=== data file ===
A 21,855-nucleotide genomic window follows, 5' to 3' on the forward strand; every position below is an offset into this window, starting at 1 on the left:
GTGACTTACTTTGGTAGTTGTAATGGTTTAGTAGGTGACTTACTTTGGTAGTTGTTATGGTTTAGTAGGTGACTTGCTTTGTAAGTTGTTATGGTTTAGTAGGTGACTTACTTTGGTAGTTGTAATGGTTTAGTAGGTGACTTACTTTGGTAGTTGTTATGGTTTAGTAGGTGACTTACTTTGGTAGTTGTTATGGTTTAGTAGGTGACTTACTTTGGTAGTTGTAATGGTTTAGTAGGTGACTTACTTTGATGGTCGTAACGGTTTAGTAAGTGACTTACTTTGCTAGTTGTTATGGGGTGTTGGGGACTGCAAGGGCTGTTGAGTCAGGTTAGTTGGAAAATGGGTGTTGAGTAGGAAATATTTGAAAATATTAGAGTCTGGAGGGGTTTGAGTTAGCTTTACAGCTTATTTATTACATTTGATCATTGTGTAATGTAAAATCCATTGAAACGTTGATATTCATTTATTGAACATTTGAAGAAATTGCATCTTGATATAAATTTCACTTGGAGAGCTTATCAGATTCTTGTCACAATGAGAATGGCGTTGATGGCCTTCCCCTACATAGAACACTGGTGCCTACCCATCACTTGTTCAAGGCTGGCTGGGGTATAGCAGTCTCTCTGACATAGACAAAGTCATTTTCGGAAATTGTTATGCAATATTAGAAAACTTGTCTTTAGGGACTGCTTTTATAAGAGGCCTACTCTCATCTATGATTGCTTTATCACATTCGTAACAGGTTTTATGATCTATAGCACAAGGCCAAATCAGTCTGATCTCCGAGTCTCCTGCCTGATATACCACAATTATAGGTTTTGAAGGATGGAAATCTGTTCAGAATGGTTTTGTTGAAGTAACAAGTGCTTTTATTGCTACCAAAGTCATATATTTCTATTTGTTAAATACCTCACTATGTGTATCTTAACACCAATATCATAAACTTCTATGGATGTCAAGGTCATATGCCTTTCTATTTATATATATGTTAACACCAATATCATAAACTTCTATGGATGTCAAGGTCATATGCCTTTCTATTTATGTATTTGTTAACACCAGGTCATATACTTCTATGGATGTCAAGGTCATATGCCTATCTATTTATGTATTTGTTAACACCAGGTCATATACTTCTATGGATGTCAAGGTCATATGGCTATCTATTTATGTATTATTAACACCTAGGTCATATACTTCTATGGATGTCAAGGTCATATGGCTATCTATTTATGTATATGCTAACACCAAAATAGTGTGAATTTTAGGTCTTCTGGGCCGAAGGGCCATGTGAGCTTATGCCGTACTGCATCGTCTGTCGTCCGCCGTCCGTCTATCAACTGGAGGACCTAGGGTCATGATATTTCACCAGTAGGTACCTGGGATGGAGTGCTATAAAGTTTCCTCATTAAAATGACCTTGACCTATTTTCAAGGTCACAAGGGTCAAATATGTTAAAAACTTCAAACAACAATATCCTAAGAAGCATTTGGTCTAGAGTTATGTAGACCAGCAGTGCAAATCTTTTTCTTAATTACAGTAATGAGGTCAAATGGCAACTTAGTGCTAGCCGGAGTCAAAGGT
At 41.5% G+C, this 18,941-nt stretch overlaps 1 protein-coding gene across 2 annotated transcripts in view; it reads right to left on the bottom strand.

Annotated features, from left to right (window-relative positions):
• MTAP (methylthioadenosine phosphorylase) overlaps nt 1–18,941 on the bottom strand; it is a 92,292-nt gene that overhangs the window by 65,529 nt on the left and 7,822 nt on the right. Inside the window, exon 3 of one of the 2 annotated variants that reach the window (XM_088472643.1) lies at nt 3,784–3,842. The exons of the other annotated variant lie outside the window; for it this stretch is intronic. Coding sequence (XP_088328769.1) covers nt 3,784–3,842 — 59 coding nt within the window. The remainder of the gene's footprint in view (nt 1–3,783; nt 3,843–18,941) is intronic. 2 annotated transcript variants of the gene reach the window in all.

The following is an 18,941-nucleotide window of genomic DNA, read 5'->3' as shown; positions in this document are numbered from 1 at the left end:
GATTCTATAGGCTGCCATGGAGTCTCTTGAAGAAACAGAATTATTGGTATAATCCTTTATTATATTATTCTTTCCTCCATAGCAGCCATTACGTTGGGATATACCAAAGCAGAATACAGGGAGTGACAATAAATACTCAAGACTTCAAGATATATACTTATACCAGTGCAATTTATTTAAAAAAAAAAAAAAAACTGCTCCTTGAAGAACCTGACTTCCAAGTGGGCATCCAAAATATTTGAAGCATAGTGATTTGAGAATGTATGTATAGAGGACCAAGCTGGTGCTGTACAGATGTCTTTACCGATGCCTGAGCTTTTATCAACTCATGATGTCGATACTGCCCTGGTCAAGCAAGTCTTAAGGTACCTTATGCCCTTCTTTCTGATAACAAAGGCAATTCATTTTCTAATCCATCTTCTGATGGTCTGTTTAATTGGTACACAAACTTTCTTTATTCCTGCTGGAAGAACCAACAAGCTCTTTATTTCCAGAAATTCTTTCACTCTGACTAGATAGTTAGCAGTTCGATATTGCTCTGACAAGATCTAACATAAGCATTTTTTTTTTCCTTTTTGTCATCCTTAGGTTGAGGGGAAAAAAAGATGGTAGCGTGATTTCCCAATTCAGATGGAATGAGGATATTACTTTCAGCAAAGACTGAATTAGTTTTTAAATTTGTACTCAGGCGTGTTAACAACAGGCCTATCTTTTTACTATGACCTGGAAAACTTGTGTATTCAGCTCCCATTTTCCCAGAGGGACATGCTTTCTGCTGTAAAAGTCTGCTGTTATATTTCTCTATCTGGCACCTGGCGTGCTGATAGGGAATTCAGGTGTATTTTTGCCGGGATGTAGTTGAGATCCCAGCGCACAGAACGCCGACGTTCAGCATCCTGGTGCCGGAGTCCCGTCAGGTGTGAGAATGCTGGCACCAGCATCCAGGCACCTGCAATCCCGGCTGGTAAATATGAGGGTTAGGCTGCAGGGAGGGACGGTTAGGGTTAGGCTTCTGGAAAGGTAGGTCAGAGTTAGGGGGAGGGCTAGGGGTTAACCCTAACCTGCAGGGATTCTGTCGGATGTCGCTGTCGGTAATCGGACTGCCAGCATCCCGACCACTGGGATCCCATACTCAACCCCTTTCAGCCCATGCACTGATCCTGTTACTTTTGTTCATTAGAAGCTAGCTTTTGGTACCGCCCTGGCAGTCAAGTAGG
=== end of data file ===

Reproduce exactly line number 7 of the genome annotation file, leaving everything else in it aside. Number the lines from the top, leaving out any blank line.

GATTCTATAGGCTGCCATGGAGTCTCTTGAAGAAACAGAATTATTGGTATAATCCTTTATTATATTATTCTTTCCTCCATAGCAGCCATTACGTTGGGATATACCAAAGCAGAATACAGGGAGTGACAATAAATACTCAAGACTTCAAGATATATACTTATACCAGTGCAATTTATTTAAAAAAAAAAAAAAAACTGCTCCTTGAAGAACCTGACTTCCAAGTGGGCATCCAAAATATTTGAAGCATAGTGATTTGAGAATGTATGTATAGAGGACCAAGCTGGTGCTGTACAGATGTCTTTACCGATGCCTGAGCTTTTATCAACTCATGATGTCGATACTGCCCTGGTCAAGCAAGTCTTAAGGTACCTTATGCCCTTCTTTCTGATAACAAAGGCAATTCATTTTCTAATCCATCTTCTGATGGTCTGTTTAATTGGTACACAAACTTTCTTTATTCCTGCTGGAAGAACCAACAAGCTCTTTATTTCCAGAAATTCTTTCACTCTGACTAGATAGTTAGCAGTTCGATATTGCTCTGACAAGATCTAACATAAGCATTTTTTTTTTCCTTTTTGTCATCCTTAGGTTGAGGGGAAAAAAAGATGGTAGCGTGATTTCCCAATTCAGATGGAATGAGGATATTACTTTCAGCAAAGACTGAATTAGTTTTTAAATTTGTACTCAGGCGTGTTAACAACAGGCCTATCTTTTTACTATGACCTGGAAAACTTGTGTATTCAGCTCCCATTTTCCCAGAGGGACATGCTTTCTGCTGTAAAAGTCTGCTGTTATATTTCTCTATCTGGCACCTGGCGTGCTGATAGGGAATTCAGGTGTATTTTTGCCGGGATGTAGTTGAGATCCCAGCGCACAGAACGCCGACGTTCAGCATCCTGGTGCCGGAGTCCCGTCAGGTGTGAGAATGCTGGCACCAGCATCCAGGCACCTGCAATCCCGGCTGGTAAATATGAGGGTTAGGCTGCAGGGAGGGACGGTTAGGGTTAGGCTTCTGGAAAGGTAGGTCAGAGTTAGGGGGAGGGCTAGGGGTTAACCCTAACCTGCAGGGATTCTGTCGGATGTCGCTGTCGGTAATCGGACTGCCAGCATCCCGACCACTGGGATCCCATACTCAACCCCTTTCAGCCCATGCACTGATCCTGTTACTTTTGTTCATTAGAAGCTAGCTTTTGGTACCGCCCTGGCAGTCAAGTAGG